Establishing an accessible industry for all
The world marks the UN International Day of Persons with Disabilities on 3rd December, creating a vital focal point to mobilise change to make sure people with disabilities are not excluded. Organisations across the UK will be joining #PurpleLightUp , which celebrates the contribution of workers with disabilities around the world.
So, what is the legal profession doing to make legal work more accessible to those with disabilities?
The rise of alternative working
At Obelisk Support, we’ve been championing the benefits of legal services delivered remotely for over 10 years. When the C-19 pandemic meant the professional services world switched to remote working almost over-night, even more employers realised how remote working, when managed well, can be cost-effective, improve wellbeing and, most importantly, increase inclusion.
“Working with Obelisk on a remote basis has allowed me to tap into talent I simply wouldn’t have come across otherwise”, one legal leader told us.
Taking away the need for everyone to be in the office has meant that this organisation has benefited from working with a lawyer who would not have been able to travel to their offices and has removed an artificial barrier to work.
How remote & hybrid working increases inclusion
Normalising remote and hybrid working presents a substantial opportunity not just for those with physical disabilities but also those whose mental health is adversely impacted by substantial time in an office environment. Continuing to support remote working and tailoring work patterns to individuals’ needs will enable companies to utilise legal talent that might otherwise be lost and help lawyers and paralegals with disabilities to flourish.
Raising awareness: thinking differently about work
Whilst not everyone who is neurodivergent considers themselves to be disabled, conditions such as ADHD and dyslexia are termed disabilities in the UK’s Equality Act (2010). Increasing awareness of these and other conditions is making it easier for law firms and in-house teams to adjust how they work to maximise the contribution the neurodivergent population can make. Even simple steps such as tailoring working hours to recognise that standard working hours don’t suit everyone, designating quiet spaces at work and personalising software settings to accommodate different sensory needs can reduce unnecessary stress and overload.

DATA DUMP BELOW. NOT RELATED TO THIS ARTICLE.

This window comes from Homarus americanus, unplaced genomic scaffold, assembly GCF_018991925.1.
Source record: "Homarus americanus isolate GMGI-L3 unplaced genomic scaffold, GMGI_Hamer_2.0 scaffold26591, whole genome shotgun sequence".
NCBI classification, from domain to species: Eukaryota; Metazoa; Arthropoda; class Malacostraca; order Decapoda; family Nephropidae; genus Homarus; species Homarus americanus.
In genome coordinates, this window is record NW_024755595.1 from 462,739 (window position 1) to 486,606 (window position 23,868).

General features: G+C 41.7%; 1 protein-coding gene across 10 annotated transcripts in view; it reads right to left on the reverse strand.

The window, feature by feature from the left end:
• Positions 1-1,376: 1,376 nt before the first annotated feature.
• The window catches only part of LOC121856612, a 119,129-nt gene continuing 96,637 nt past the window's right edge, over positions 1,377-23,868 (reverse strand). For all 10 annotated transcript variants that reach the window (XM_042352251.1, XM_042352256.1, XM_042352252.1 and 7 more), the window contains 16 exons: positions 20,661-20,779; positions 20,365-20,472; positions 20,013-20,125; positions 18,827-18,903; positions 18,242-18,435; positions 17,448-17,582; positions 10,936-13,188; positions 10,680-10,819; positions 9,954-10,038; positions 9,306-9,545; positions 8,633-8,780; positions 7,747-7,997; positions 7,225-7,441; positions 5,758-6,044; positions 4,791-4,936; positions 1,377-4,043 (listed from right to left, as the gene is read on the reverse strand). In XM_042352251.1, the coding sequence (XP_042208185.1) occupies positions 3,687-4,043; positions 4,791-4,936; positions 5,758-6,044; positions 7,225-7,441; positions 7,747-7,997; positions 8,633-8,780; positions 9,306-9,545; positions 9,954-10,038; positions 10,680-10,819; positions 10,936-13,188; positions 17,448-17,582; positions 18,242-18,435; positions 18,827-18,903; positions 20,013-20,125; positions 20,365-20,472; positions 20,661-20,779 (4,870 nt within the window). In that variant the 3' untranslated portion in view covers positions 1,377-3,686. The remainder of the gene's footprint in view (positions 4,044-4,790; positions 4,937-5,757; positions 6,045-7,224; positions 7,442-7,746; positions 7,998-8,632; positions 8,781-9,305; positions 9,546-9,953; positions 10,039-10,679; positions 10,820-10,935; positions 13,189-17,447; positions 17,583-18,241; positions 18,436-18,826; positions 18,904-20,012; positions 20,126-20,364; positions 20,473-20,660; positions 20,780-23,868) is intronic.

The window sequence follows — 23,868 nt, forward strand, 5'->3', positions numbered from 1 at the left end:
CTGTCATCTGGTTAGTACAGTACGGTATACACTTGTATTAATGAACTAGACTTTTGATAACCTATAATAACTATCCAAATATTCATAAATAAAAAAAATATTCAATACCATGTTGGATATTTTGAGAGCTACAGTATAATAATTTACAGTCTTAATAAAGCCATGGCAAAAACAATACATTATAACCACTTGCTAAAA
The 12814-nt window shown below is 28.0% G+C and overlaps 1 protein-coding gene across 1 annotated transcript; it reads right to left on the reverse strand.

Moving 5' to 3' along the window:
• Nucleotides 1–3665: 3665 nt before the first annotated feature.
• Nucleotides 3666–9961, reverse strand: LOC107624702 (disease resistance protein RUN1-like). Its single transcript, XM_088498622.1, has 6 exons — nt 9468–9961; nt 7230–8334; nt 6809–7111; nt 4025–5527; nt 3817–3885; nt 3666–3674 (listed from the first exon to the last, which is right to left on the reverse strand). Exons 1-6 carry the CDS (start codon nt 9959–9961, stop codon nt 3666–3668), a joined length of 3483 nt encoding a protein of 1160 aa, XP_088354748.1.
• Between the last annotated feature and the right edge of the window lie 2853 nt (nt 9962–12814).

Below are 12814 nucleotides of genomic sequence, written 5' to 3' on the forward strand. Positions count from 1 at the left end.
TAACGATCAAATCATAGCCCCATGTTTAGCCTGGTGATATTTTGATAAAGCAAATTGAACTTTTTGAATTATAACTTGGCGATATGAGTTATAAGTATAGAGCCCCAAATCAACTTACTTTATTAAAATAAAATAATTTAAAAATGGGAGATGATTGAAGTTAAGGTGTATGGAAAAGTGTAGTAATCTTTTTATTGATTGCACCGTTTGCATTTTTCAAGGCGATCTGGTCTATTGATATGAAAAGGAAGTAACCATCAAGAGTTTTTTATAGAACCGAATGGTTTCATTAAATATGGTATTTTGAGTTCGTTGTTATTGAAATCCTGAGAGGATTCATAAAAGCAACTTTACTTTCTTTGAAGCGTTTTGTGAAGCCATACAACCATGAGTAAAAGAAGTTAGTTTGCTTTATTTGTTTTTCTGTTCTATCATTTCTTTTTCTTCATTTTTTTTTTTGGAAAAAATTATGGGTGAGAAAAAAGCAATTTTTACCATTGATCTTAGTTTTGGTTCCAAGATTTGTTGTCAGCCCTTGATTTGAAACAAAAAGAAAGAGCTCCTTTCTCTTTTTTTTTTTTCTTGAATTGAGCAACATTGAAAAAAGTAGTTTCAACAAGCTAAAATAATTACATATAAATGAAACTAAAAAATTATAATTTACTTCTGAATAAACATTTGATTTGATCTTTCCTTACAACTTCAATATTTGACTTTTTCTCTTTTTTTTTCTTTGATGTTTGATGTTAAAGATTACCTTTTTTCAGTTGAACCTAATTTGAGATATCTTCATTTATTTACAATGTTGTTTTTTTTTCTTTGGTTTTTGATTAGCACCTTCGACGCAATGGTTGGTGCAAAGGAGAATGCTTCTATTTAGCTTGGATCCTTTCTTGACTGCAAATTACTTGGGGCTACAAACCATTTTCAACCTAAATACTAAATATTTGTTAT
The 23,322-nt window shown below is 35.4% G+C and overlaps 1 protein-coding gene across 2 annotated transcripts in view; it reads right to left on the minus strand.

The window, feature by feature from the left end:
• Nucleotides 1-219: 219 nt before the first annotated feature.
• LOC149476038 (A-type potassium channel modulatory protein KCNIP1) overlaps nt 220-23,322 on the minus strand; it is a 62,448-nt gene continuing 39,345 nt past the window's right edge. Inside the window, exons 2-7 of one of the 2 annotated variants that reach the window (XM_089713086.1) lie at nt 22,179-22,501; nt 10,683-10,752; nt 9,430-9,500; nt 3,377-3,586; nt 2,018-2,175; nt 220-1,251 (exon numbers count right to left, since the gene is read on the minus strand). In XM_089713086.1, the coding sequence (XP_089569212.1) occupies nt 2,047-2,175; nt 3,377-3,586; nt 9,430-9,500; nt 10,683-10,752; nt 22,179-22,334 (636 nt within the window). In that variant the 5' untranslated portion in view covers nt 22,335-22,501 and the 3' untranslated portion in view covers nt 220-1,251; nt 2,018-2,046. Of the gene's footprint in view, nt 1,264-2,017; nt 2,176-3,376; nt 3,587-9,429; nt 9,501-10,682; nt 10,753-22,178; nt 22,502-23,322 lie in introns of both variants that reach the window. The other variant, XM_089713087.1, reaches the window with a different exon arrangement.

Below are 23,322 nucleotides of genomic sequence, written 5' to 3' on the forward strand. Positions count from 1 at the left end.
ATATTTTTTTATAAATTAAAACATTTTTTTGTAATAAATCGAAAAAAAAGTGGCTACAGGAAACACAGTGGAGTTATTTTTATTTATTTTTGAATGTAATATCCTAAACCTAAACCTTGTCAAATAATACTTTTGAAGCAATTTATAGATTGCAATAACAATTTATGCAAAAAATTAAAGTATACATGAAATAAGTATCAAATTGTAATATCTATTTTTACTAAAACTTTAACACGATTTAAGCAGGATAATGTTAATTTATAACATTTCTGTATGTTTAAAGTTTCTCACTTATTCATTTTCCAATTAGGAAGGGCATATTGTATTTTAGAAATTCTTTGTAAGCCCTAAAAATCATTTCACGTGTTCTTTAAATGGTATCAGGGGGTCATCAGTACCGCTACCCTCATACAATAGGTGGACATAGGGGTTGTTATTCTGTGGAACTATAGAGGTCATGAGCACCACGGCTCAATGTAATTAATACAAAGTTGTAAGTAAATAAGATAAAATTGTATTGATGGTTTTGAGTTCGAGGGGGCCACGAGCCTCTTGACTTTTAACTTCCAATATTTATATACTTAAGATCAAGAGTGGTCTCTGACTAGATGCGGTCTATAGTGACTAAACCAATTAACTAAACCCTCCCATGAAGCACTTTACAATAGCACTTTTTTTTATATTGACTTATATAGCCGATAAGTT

Similarly, legal employers are increasingly realising the value of organising team meetings and workflow in a way that maximises the creativity and problem-solving of a team that includes both neurodiverse and neurotypical thinkers. Herbert Smith Freehills are one firm that is placing greater emphasis on attracting aspiring solicitors with ASD to their firm. Measures they’ve taken to increase awareness across the firm include coaching them to produce visual guides to team members who will be attending meetings and clear expectations of the roles and contributions of those taking part.
Champions and change-makers
There are an amazing number of talented individuals who are sharing their personal experiences and expertise to help the legal profession become more inclusive of those with disabilities. Here are just some of the initiatives and resources that are available to help legal professionals with disabilities and their allies:
- The Law Society’s Disabled Solicitors Network promotes equal opportunities for disabled people within the legal profession.
- The Association of Disabled Lawyers campaigns for positive change in the legal profession and provides a support network for lawyers and aspiring lawyers with disabilities.
- Becca Jiggens, founder of Just Reasonable and winner of the Next 100 Years Paralegal of the Year 2021, has created a non-profit company that provides compassionate, disability-led representation, especially in employment law.
- Legalnable, founded by Jodiann Gayle, is a support group focusing on helping law students and legal professionals with disabilities to meet their full potential.
- Neurodiversity in Law was set up to promote and support neurodiversity in the law, and to help challenge the stigma that can sometimes be associated with thinking differently.
The road to a truly accessible legal profession
There is still a huge amount of work to do, for example many courts and offices still do not have adequate facilities to support legal professionals with disabilities. However, this December, we are encouraged to see so many organisations and individuals in the legal profession working towards making a career in the law more accessible for all.